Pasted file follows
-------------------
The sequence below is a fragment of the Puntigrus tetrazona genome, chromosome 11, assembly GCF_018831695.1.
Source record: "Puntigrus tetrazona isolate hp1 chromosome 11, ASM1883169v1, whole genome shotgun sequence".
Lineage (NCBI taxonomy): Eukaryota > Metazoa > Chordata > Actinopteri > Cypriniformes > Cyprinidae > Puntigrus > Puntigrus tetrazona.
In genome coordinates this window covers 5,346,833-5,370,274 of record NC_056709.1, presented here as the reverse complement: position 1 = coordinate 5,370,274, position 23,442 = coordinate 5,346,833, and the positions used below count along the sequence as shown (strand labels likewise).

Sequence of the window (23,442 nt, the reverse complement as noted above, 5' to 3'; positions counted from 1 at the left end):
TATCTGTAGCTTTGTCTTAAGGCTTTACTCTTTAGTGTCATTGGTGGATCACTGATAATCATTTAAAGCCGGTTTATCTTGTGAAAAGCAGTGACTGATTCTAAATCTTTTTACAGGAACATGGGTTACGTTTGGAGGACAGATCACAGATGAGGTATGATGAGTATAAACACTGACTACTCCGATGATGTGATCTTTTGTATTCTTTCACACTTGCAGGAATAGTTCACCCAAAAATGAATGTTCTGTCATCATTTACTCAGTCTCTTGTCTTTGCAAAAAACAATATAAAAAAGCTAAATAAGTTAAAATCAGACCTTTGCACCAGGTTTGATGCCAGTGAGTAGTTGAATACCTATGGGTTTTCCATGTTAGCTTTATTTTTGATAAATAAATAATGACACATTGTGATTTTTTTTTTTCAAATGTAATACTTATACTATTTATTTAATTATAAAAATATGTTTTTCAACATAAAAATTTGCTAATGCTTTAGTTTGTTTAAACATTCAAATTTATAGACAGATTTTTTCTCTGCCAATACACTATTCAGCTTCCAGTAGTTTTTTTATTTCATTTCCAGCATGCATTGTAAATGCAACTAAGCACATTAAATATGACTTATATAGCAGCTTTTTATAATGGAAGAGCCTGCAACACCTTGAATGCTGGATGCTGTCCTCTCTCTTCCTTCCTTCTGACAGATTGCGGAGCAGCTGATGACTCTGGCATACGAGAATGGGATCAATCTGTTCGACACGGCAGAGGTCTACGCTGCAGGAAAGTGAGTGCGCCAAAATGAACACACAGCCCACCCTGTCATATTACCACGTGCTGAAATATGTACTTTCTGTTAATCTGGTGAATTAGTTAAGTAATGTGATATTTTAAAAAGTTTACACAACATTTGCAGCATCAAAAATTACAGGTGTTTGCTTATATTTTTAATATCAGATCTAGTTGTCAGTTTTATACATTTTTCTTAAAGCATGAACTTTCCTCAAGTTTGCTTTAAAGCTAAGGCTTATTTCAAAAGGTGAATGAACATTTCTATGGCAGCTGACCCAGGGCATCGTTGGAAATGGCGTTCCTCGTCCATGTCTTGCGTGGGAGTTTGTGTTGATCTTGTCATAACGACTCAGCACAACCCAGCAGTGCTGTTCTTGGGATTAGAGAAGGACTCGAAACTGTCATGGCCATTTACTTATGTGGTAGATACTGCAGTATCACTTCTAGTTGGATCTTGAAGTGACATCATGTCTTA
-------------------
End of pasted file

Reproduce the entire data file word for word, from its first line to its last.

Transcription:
The sequence below is a fragment of the Puntigrus tetrazona genome, chromosome 11, assembly GCF_018831695.1.
Source record: "Puntigrus tetrazona isolate hp1 chromosome 11, ASM1883169v1, whole genome shotgun sequence".
Lineage (NCBI taxonomy): Eukaryota > Metazoa > Chordata > Actinopteri > Cypriniformes > Cyprinidae > Puntigrus > Puntigrus tetrazona.
In genome coordinates this window covers 5,346,833-5,370,274 of record NC_056709.1, presented here as the reverse complement: position 1 = coordinate 5,370,274, position 23,442 = coordinate 5,346,833, and the positions used below count along the sequence as shown (strand labels likewise).

Sequence of the window (23,442 nt, the reverse complement as noted above, 5' to 3'; positions counted from 1 at the left end):
TATCTGTAGCTTTGTCTTAAGGCTTTACTCTTTAGTGTCATTGGTGGATCACTGATAATCATTTAAAGCCGGTTTATCTTGTGAAAAGCAGTGACTGATTCTAAATCTTTTTACAGGAACATGGGTTACGTTTGGAGGACAGATCACAGATGAGGTATGATGAGTATAAACACTGACTACTCCGATGATGTGATCTTTTGTATTCTTTCACACTTGCAGGAATAGTTCACCCAAAAATGAATGTTCTGTCATCATTTACTCAGTCTCTTGTCTTTGCAAAAAACAATATAAAAAAGCTAAATAAGTTAAAATCAGACCTTTGCACCAGGTTTGATGCCAGTGAGTAGTTGAATACCTATGGGTTTTCCATGTTAGCTTTATTTTTGATAAATAAATAATGACACATTGTGATTTTTTTTTTTCAAATGTAATACTTATACTATTTATTTAATTATAAAAATATGTTTTTCAACATAAAAATTTGCTAATGCTTTAGTTTGTTTAAACATTCAAATTTATAGACAGATTTTTTCTCTGCCAATACACTATTCAGCTTCCAGTAGTTTTTTTATTTCATTTCCAGCATGCATTGTAAATGCAACTAAGCACATTAAATATGACTTATATAGCAGCTTTTTATAATGGAAGAGCCTGCAACACCTTGAATGCTGGATGCTGTCCTCTCTCTTCCTTCCTTCTGACAGATTGCGGAGCAGCTGATGACTCTGGCATACGAGAATGGGATCAATCTGTTCGACACGGCAGAGGTCTACGCTGCAGGAAAGTGAGTGCGCCAAAATGAACACACAGCCCACCCTGTCATATTACCACGTGCTGAAATATGTACTTTCTGTTAATCTGGTGAATTAGTTAAGTAATGTGATATTTTAAAAAGTTTACACAACATTTGCAGCATCAAAAATTACAGGTGTTTGCTTATATTTTTAATATCAGATCTAGTTGTCAGTTTTATACATTTTTCTTAAAGCATGAACTTTCCTCAAGTTTGCTTTAAAGCTAAGGCTTATTTCAAAAGGTGAATGAACATTTCTATGGCAGCTGACCCAGGGCATCGTTGGAAATGGCGTTCCTCGTCCATGTCTTGCGTGGGAGTTTGTGTTGATCTTGTCATAACGACTCAGCACAACCCAGCAGTGCTGTTCTTGGGATTAGAGAAGGACTCGAAACTGTCATGGCCATTTACTTATGTGGTAGATACTGCAGTATCACTTCTAGTTGGATCTTGAAGTGACATCATGTCTTA